This is especially fascinating to think about. What if we are underestimating the long term effects of software? What if technology holds exponentially more possibilities that we cannot imagine right now? Then we are in an exciting time, and I’m hoping I can be involved in these ever-increasing possibilities of helping people, creating special products, and advancing technology.

what the smartest people do on the weekend is what everyone else will do during the week in ten years. (Rao, “Getting Reoriented”)

No particular thoughts here, but it is an intriguing idea.

Technologies capable of eating the world typically have a Promethean character: they emerge within a mature social order (a metaphoric “heaven” that is the preserve of older elites), but their true potential is unleashed by an emerging one (a metaphoric “earth” comprising creative marginal cultures, in particular youth cultures), which gains relative power as a result.

As a result of a Promethean technology being unleashed, younger and older face a similar dilemma: should I abandon some of my investments in the industrial social order and join the dynamic new social order, or hold on to the status quo as long as possible?

The decision is obviously easier if you are younger, with much less to lose. But many who are young still choose the apparent safety of the credentialist scripts of their parents. These are what David Brooks called Organization Kids (after William Whyte’s 1956 classic, The Organization Man): those who bet (or allow their “Tiger” parents to bet on their behalf) on the industrial social order. If you are an adult over 30, especially one encumbered with significant family obligations or debt, the decision is harder.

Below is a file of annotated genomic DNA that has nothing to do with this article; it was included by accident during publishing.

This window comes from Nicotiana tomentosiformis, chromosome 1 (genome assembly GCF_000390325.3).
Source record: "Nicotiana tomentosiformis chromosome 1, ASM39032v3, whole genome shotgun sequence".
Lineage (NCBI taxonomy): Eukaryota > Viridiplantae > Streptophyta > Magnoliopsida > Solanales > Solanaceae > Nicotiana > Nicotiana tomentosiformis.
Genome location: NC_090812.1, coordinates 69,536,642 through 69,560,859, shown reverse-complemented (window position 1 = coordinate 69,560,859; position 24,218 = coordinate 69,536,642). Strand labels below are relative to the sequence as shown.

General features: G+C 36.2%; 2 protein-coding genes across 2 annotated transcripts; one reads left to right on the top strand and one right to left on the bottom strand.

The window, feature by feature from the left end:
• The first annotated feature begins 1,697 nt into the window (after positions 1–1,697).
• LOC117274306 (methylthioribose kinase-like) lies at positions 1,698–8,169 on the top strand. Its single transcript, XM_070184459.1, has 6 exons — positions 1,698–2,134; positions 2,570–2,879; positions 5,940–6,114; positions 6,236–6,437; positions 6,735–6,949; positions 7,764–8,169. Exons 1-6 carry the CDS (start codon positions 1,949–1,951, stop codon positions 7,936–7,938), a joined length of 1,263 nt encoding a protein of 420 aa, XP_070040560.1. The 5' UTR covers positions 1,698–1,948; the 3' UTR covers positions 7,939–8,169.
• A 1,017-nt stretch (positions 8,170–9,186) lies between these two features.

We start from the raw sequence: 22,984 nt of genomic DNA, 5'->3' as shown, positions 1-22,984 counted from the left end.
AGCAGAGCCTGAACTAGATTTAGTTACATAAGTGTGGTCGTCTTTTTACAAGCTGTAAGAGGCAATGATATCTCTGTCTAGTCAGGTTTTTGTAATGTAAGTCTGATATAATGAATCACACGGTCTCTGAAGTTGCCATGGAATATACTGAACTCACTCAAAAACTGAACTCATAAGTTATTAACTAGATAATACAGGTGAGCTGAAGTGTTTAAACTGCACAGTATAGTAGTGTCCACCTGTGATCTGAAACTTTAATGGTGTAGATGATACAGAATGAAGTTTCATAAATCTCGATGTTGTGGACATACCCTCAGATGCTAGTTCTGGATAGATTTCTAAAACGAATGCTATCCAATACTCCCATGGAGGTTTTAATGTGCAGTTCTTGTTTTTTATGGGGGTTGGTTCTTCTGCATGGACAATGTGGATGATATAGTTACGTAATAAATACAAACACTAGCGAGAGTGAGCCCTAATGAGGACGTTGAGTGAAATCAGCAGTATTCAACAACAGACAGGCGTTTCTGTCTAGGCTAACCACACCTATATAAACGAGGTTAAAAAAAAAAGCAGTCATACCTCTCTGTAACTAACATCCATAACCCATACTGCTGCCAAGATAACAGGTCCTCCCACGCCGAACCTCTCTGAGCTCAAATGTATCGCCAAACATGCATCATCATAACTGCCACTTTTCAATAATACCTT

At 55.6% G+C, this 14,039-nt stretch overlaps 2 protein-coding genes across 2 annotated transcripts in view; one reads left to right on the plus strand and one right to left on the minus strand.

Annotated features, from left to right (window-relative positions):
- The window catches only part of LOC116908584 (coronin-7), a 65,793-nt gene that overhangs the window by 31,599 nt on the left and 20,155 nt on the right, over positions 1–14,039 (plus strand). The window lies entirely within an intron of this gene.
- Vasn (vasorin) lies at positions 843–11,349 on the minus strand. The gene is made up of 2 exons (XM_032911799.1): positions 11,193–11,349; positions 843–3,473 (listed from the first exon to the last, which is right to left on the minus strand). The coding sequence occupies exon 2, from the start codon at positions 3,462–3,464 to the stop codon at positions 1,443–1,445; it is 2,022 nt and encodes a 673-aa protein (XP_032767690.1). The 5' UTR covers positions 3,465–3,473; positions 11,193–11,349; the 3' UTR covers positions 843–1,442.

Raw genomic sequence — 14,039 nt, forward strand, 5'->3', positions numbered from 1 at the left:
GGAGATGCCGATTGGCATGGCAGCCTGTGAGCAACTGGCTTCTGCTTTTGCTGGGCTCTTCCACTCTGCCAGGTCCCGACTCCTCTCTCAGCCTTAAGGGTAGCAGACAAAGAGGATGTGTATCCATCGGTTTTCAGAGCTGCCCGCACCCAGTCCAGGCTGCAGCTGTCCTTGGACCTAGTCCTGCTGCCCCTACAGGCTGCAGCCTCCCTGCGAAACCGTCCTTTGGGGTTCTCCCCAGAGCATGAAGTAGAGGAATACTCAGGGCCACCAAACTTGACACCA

Those with a Promethean mindset and an aggressive approach to pursuing a new path can break out of the credentialist life script at any age. Those who are unwilling or unable to do so are holding on to it more tenaciously than ever.

Young or old, those who are unable to adopt the Promethean mindset end up defaulting to what we call a pastoral mindset: one marked by yearning for lost or unattained utopias. Today many still yearn for an updated version of romanticized 1950s American middle-class life for instance, featuring flying cars and jetpacks.

How and why you should choose the Promethean option, despite its disorienting uncertainties and challenges, is the overarching theme of Season 1. It is a choice we call breaking smart, and it is available to almost everybody in the developed world, and a rapidly growing number of people in the newly-connected developing world.

These individual choices matter. (Rao, “Getting Reoriented”)

Really long excerpt from the essay, but captures a central concept of what it means to ‘break smart’. There is a struggle between the established and the emerging, pastoral vs. Promethean. Rao is advocating for people to adopt the ‘Promethean mindset,’ to pursue new paths that may lead to greater, unimagined outcomes.

Overall, some very interesting thoughts on the history of technology and the impact of software.